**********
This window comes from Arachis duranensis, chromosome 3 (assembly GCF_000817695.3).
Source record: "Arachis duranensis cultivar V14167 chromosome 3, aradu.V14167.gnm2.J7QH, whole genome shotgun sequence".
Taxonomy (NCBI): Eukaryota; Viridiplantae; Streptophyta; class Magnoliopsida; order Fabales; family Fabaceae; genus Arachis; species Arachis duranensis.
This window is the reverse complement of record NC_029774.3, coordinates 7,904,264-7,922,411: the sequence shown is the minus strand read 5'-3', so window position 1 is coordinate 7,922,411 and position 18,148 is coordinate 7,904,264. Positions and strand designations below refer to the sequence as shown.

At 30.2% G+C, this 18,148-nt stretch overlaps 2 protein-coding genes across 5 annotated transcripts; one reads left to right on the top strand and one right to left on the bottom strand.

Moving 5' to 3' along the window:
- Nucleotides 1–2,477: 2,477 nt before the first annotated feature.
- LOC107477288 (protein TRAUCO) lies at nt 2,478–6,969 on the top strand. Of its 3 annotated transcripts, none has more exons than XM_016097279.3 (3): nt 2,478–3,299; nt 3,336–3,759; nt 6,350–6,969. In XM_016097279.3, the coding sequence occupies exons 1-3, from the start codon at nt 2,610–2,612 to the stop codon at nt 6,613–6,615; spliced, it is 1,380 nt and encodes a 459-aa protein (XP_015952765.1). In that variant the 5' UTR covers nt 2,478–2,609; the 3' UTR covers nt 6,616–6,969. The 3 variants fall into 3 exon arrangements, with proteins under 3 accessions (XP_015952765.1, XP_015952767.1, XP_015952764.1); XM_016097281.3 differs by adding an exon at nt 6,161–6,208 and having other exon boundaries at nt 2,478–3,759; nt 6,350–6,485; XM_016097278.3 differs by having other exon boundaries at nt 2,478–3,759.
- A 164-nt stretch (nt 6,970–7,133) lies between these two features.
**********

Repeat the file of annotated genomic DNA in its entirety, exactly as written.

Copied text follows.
This window comes from Arachis duranensis, chromosome 3 (assembly GCF_000817695.3).
Source record: "Arachis duranensis cultivar V14167 chromosome 3, aradu.V14167.gnm2.J7QH, whole genome shotgun sequence".
Taxonomy (NCBI): Eukaryota; Viridiplantae; Streptophyta; class Magnoliopsida; order Fabales; family Fabaceae; genus Arachis; species Arachis duranensis.
This window is the reverse complement of record NC_029774.3, coordinates 7,904,264-7,922,411: the sequence shown is the minus strand read 5'-3', so window position 1 is coordinate 7,922,411 and position 18,148 is coordinate 7,904,264. Positions and strand designations below refer to the sequence as shown.

At 30.2% G+C, this 18,148-nt stretch overlaps 2 protein-coding genes across 5 annotated transcripts; one reads left to right on the top strand and one right to left on the bottom strand.

Moving 5' to 3' along the window:
- Nucleotides 1–2,477: 2,477 nt before the first annotated feature.
- LOC107477288 (protein TRAUCO) lies at nt 2,478–6,969 on the top strand. Of its 3 annotated transcripts, none has more exons than XM_016097279.3 (3): nt 2,478–3,299; nt 3,336–3,759; nt 6,350–6,969. In XM_016097279.3, the coding sequence occupies exons 1-3, from the start codon at nt 2,610–2,612 to the stop codon at nt 6,613–6,615; spliced, it is 1,380 nt and encodes a 459-aa protein (XP_015952765.1). In that variant the 5' UTR covers nt 2,478–2,609; the 3' UTR covers nt 6,616–6,969. The 3 variants fall into 3 exon arrangements, with proteins under 3 accessions (XP_015952765.1, XP_015952767.1, XP_015952764.1); XM_016097281.3 differs by adding an exon at nt 6,161–6,208 and having other exon boundaries at nt 2,478–3,759; nt 6,350–6,485; XM_016097278.3 differs by having other exon boundaries at nt 2,478–3,759.
- A 164-nt stretch (nt 6,970–7,133) lies between these two features.